Subjective effects of Salvia divinorum

Research output: Contribution to journalArticlepeer-review

13 Citations (Scopus)


Salvia divinorum is a hallucinogenic plant native to Mexico, where the Mazatec Indians use it in divinatory rituals as a facilitator for contacting the spirits of the dead. A number of traditions surrounding the ritualistic use of Salvia are still observed. Generally the leaves are chewed for the visionary effects. Salvia has recently been embraced by Western drug cultures, where the traditional methods of ingestion are generally eschewed for the more immediately effective technique of smoking the dried leaves. This article discusses the history and indigenous cultural uses of Salvia before outlining its rediscovery in the 1960s and its subsequent introduction to the Western drug scenes (particularly Britain) since the mid 1990s. Qualitative data from 10 Salvia users were collected by means of email interviews. The participants were asked to provide as in-depth responses as possible. No time or space limit on answers was imposed. Their responses to each question are presented verbatim. The effects of Salvia appear to vary between users and seem sensitive to situational factors. Users who understand something of the ritualistic setting for traditional use would appear to have a fuller experience than those who do not.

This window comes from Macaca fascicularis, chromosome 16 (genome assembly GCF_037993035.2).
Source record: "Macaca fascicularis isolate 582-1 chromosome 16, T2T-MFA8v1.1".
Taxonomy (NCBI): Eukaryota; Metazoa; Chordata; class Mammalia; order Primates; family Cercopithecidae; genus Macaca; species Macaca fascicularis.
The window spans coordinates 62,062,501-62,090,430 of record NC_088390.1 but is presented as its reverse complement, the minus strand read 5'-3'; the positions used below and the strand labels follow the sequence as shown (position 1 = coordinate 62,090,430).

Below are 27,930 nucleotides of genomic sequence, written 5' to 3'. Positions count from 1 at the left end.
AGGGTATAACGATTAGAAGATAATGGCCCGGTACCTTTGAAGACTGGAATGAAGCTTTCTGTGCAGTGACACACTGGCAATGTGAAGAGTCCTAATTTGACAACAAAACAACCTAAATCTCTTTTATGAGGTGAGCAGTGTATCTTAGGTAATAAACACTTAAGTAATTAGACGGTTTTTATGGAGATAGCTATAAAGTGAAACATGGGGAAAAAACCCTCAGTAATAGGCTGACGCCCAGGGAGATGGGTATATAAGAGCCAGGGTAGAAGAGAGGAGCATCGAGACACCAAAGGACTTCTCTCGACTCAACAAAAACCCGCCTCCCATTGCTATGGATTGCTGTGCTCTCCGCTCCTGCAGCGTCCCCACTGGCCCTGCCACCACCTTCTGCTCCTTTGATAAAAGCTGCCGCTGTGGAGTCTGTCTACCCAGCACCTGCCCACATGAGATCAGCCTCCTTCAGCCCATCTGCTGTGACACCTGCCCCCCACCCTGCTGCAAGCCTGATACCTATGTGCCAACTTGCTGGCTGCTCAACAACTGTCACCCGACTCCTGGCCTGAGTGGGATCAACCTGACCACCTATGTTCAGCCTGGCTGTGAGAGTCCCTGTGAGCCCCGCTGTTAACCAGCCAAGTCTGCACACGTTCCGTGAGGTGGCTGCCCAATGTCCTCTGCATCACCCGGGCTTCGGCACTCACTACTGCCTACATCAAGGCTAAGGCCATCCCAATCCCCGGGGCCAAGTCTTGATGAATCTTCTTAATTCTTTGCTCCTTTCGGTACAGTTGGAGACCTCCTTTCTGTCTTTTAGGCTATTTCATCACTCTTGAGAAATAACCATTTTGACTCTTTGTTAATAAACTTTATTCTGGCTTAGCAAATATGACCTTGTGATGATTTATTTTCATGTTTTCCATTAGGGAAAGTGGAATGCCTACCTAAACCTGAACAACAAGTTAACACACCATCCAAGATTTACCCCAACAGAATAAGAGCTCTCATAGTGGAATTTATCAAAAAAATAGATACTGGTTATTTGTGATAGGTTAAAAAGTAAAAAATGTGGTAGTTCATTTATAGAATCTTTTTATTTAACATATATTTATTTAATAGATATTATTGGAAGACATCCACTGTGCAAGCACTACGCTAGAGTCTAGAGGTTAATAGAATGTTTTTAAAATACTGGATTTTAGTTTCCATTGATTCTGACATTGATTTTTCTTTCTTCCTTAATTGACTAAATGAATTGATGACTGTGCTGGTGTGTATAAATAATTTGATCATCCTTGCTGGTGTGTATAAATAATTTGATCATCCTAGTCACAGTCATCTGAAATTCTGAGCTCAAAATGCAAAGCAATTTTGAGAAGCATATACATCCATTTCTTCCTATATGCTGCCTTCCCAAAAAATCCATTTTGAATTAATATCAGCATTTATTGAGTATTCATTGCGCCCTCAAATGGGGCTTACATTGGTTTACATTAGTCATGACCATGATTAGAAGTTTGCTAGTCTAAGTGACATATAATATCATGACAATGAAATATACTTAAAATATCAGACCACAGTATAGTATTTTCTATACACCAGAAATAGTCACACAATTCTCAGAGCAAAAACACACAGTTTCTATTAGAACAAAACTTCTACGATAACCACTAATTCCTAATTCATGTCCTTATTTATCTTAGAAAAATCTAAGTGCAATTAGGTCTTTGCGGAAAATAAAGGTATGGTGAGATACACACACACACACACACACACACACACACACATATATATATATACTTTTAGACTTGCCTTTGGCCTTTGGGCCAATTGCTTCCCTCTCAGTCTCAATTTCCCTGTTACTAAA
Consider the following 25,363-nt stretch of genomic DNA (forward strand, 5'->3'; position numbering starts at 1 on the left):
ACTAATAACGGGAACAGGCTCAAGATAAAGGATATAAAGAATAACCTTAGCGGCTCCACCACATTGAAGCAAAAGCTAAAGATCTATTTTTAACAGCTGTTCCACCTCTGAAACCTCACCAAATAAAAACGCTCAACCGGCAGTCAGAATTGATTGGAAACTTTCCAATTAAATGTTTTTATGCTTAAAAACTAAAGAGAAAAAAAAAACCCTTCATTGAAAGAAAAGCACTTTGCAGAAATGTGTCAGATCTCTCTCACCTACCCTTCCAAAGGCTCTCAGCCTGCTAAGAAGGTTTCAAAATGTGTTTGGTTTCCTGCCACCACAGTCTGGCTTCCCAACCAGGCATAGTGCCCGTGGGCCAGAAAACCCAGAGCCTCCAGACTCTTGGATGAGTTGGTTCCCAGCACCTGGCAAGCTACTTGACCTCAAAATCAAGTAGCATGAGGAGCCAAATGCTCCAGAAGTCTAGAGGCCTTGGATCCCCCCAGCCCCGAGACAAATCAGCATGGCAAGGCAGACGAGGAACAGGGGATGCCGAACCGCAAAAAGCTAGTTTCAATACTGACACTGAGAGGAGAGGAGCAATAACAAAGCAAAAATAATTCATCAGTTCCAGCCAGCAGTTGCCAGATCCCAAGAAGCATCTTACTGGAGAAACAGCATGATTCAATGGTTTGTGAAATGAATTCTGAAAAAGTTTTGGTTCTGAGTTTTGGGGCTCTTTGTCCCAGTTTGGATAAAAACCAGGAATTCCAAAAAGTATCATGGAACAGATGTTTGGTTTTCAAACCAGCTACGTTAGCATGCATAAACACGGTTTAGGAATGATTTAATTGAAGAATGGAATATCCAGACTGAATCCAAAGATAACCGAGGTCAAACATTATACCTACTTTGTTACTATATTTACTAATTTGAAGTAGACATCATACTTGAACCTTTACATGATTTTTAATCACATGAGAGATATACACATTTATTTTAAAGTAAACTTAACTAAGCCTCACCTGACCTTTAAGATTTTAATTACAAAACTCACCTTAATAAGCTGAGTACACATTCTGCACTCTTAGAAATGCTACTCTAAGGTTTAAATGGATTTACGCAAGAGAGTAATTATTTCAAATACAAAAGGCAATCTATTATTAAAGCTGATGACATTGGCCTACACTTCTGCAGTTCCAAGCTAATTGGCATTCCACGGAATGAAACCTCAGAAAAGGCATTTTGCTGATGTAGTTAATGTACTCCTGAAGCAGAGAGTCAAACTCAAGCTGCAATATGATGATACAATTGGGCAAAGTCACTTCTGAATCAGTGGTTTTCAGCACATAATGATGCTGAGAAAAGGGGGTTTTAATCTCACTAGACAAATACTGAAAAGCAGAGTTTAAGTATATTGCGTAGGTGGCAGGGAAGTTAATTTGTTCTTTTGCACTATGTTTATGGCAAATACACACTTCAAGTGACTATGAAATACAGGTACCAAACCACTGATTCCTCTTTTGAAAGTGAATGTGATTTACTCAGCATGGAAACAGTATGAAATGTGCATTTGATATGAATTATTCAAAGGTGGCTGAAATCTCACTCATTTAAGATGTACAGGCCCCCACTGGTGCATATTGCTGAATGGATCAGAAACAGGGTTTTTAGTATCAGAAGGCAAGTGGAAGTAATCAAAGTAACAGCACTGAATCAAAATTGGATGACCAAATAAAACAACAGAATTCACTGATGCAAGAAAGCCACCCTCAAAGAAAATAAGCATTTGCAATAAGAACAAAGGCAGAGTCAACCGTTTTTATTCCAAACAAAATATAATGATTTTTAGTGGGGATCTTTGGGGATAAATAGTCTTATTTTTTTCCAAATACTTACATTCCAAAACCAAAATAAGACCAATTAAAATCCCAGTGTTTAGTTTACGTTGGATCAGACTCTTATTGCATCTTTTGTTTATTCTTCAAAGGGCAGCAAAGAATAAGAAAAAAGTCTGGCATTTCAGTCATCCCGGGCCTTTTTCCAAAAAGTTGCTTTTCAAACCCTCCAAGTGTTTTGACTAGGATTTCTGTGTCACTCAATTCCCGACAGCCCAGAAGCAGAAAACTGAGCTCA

Original languageEnglish
Pages (from-to)143-149
Number of pages7
JournalJournal of Psychoactive Drugs
Issue number2
Publication statusPublished - 2007


  • psychoactive drugs
  • ritualistic use of drugs
  • hallucinogenic plant
  • Salvia divinorum


Dive into the research topics of 'Subjective effects of Salvia divinorum'. Together they form a unique fingerprint.

Cite this